As noted by Jack McIntosh, former UBC Slavic languages bibliographer, these inscriptions are shorter versions of the Doukhobor psalm, “Vechnaya pamyat’…” as published in Sbornik dukhoborcheskikh psalmov, stikhov i pesen (Grand Forks: U.S.C.C., 1978) and as engraved on a stone monument that stands at the site of the former Sirotsky Dom in the village of Gorelovka, Georgia. The psalm, orally transmitted over the generations, references significant events in the history of the Doukhobor people.
Interestingly, the name of the Doukhobor who inscribed the Efremovka monument is partially preserved in the 19th century Russian texts. The partial name “B-iy” may refer to any of several Russian men’s names (i.e. Barfoniy, Bonifatiy, etc.) or it may reference the surname of the inscriber (i.e. Barovskiy, Bazilevskiy, Bykovskiy, etc.). It is therefore impossible to ascertain the name of the Doukhobor inscriber.
The sites where the Efremovka and Rodionovka monuments once stood are also identified in the historic texts. Both Rodionov and Germogen note that the monuments were left in the Doukhobor cemeteries in each village. Unfortunately, however, neither cemetery exists today, nor is its location known.
While it is apparent that the Efremovka and Rodionovka monuments still existed at the time Rodionov and Germogen wrote their texts in 1872 and 1887, their subsequent fate is unknown. According to Alexander A. Chukhraenko, discoverer of the Bogdanovka memorial, they are no longer found in these villages, and the present inhabitants have no knowledge or memory of their existence.
It is possible that the Doukhobor memorials have not survived the past century and a half. Perhaps they were destroyed during the wars and revolution that ravaged the region in the twentieth century. Or perhaps the monuments were removed by local inhabitants and reused as building materials. This is certainly known to have occurred with some Tsarist-era monuments. It is also possible that the stone memorials still survive, but have been looted and plundered and now lay in private hands. Or perhaps they fell over and now lay buried under several inches of soil. If this were the case, then they might still await discovery, somewhere below the surface of the villages.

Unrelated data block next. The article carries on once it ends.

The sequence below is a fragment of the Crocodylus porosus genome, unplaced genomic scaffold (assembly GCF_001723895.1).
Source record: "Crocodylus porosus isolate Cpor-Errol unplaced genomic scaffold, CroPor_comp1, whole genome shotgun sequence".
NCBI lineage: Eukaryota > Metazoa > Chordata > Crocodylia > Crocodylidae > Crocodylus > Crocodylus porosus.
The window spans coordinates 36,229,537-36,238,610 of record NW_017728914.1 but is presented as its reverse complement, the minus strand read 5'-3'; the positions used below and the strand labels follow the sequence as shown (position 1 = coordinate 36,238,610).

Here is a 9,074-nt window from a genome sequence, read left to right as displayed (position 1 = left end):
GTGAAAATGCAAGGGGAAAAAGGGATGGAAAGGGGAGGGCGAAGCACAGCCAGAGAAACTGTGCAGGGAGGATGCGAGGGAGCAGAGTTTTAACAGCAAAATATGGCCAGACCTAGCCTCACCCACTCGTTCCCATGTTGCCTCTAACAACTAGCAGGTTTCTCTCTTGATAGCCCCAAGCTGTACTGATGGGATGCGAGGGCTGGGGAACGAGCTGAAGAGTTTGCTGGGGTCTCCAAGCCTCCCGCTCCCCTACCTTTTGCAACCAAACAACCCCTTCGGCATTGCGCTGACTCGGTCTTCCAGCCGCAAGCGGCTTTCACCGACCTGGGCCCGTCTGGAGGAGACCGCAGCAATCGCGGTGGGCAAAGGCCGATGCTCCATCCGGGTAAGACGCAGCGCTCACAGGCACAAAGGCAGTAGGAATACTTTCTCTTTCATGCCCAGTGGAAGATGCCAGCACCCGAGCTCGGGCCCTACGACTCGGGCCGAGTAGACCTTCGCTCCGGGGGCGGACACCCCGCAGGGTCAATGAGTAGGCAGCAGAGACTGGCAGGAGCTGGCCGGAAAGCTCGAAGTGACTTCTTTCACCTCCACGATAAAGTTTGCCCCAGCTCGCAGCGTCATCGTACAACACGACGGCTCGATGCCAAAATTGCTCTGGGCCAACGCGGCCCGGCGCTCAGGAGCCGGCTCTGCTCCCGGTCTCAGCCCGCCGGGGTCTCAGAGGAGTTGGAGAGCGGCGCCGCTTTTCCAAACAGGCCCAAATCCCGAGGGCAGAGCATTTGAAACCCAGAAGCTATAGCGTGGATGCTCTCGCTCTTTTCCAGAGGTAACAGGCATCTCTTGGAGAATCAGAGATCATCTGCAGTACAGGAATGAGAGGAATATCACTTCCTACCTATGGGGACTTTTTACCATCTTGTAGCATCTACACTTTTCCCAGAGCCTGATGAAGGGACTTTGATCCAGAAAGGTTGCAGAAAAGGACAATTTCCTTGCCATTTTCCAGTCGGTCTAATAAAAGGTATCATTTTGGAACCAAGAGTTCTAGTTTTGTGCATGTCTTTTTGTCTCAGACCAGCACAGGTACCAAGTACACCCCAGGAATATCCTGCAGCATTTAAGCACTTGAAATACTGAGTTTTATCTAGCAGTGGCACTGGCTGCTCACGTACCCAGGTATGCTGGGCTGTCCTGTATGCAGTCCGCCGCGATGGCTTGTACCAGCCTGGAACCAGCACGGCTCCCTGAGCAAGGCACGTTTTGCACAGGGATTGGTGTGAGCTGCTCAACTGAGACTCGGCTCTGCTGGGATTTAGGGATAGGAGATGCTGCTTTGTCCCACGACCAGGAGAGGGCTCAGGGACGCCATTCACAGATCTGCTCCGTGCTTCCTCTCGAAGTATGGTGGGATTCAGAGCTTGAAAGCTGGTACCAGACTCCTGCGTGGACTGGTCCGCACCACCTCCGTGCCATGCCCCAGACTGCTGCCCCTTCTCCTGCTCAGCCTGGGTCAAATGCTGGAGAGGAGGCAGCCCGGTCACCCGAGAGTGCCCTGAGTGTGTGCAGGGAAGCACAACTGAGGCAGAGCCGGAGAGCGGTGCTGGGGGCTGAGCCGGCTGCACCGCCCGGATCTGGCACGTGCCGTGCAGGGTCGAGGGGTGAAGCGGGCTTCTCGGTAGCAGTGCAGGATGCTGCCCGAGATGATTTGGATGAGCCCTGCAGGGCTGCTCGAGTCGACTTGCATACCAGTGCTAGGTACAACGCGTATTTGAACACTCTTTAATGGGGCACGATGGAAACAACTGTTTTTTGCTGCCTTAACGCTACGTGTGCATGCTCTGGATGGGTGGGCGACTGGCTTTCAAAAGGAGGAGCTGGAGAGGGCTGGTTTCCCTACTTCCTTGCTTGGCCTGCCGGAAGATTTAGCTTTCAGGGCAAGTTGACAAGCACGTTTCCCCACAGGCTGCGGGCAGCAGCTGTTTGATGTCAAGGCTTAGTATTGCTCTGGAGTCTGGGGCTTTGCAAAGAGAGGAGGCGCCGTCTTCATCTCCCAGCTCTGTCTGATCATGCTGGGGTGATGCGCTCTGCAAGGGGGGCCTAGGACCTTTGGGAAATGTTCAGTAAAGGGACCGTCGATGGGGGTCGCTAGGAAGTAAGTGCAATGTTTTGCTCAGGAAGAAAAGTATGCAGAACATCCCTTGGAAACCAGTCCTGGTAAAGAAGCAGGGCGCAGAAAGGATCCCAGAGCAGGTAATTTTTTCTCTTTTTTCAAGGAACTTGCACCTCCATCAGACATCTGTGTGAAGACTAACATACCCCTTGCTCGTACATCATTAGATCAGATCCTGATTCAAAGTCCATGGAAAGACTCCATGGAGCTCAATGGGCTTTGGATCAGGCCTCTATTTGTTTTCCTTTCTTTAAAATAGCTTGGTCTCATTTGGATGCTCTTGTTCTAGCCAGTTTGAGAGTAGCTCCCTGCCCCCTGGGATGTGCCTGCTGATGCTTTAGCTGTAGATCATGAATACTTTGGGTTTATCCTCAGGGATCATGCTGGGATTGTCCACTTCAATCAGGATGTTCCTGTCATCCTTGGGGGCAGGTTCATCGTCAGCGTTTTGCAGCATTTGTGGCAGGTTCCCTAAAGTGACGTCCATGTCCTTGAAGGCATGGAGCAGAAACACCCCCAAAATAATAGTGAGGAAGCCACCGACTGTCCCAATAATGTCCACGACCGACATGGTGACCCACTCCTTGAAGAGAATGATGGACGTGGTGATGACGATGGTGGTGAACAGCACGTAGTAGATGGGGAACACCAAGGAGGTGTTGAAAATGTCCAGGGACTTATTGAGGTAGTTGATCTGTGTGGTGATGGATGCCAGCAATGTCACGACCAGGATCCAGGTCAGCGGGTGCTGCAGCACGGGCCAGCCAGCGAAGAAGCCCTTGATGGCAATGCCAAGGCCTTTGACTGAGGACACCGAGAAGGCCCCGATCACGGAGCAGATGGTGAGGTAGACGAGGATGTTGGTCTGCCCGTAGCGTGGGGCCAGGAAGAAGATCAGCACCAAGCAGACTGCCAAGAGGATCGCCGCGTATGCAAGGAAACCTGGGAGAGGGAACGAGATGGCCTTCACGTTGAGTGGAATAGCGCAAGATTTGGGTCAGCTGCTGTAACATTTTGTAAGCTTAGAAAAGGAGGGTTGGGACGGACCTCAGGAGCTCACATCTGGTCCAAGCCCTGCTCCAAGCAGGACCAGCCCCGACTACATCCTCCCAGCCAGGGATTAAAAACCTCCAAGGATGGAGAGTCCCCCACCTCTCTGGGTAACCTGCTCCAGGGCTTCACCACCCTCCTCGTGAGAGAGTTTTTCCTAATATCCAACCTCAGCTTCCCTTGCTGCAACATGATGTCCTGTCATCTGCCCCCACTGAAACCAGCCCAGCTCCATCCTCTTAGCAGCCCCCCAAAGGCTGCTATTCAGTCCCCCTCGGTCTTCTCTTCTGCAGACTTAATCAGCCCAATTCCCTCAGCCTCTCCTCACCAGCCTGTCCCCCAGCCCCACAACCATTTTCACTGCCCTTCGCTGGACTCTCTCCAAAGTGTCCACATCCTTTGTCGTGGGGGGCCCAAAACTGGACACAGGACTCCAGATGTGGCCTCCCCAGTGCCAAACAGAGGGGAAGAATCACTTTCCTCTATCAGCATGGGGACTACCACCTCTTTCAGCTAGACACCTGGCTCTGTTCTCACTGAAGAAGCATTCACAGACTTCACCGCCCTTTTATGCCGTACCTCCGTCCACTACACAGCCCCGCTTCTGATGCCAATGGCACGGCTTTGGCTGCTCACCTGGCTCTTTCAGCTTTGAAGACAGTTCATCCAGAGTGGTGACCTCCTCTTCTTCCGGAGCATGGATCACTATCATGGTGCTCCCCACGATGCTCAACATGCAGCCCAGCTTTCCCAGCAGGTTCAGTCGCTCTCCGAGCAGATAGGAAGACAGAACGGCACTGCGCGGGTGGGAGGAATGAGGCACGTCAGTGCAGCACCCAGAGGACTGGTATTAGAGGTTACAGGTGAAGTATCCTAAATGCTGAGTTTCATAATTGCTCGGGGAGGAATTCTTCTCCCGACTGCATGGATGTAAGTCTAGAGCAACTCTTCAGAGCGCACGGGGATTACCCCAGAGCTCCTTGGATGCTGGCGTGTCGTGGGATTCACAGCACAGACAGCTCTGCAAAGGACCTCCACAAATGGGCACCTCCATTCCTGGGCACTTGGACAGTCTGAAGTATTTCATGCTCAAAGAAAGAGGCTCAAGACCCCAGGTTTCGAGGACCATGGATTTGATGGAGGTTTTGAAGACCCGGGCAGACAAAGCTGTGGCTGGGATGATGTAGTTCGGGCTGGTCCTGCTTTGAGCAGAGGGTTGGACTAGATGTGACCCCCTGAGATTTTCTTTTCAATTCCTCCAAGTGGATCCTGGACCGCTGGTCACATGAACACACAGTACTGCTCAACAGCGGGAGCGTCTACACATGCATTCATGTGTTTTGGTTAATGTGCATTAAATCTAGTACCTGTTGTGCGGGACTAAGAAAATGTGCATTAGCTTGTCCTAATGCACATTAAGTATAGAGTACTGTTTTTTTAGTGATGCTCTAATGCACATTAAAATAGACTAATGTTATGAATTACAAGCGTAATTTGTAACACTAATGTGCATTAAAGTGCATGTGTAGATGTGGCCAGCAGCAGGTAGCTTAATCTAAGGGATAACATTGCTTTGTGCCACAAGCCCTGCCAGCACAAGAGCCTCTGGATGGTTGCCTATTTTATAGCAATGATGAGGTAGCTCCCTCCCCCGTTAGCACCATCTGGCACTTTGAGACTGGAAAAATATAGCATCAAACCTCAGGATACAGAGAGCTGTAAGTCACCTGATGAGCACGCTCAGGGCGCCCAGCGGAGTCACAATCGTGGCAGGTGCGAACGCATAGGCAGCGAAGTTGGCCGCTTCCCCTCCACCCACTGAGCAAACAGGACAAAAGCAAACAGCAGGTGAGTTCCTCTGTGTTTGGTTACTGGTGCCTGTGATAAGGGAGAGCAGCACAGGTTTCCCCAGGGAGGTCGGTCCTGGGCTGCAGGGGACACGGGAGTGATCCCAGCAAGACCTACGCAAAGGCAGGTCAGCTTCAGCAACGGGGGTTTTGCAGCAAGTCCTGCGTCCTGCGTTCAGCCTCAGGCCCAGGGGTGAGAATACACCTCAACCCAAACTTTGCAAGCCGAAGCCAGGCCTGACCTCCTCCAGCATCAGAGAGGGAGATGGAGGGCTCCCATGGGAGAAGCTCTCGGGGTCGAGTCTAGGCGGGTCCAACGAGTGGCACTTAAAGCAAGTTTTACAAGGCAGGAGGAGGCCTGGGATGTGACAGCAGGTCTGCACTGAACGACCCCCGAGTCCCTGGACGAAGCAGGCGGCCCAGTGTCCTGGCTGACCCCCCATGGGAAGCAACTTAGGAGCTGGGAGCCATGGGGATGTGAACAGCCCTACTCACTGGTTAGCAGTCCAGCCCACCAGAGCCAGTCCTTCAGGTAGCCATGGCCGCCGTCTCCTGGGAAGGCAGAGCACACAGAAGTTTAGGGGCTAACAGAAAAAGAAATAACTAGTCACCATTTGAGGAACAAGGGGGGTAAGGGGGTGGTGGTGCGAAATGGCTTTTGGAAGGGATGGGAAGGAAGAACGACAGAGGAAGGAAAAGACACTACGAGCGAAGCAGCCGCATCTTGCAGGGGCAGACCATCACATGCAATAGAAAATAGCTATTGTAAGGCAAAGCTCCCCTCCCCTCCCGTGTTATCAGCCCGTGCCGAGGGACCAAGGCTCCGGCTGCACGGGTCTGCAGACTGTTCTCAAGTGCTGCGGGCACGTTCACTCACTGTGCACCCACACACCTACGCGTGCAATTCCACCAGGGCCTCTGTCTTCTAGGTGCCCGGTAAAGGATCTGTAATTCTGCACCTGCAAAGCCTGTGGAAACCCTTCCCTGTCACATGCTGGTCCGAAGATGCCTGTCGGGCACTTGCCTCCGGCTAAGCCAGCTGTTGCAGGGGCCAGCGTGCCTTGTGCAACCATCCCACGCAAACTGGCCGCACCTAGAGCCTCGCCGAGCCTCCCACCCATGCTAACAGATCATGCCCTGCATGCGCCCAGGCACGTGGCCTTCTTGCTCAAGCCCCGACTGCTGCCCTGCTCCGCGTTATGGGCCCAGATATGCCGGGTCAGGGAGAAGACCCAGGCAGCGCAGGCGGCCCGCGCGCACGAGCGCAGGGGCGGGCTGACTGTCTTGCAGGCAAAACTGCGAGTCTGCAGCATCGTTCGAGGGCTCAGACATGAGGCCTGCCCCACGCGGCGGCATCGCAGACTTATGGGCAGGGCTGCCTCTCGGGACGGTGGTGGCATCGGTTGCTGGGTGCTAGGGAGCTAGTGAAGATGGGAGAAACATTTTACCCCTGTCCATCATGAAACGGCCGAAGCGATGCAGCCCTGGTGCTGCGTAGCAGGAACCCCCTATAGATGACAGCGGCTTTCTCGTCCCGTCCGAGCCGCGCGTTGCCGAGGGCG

Whatever their fate, the discovery of the existence of the Efremovka and Rodionovka monuments highlights that the archeology of the Molochnaya Doukhobors remains an area ripe for further attention.
For More Information
For more information on Doukhobor archaeological sites on the Molochnaya, see the articles Doukhobor Memorial Stone from the Village of Bogdanovka, The Doukhobor Monument to Alexander I in Terpeniye and The Mystery of Terpeniye’s Buried Treasure by Alexander A. Chukhraenko and The Cossack Cross of Spasskoye by Jonathan J. Kalmakoff with Alexander A. Chukhraenko.
This article was reproduced by permission in ISKRA No.2026 (Grand Forks: Union of Spiritual Communities in Christ, January 1, 2010).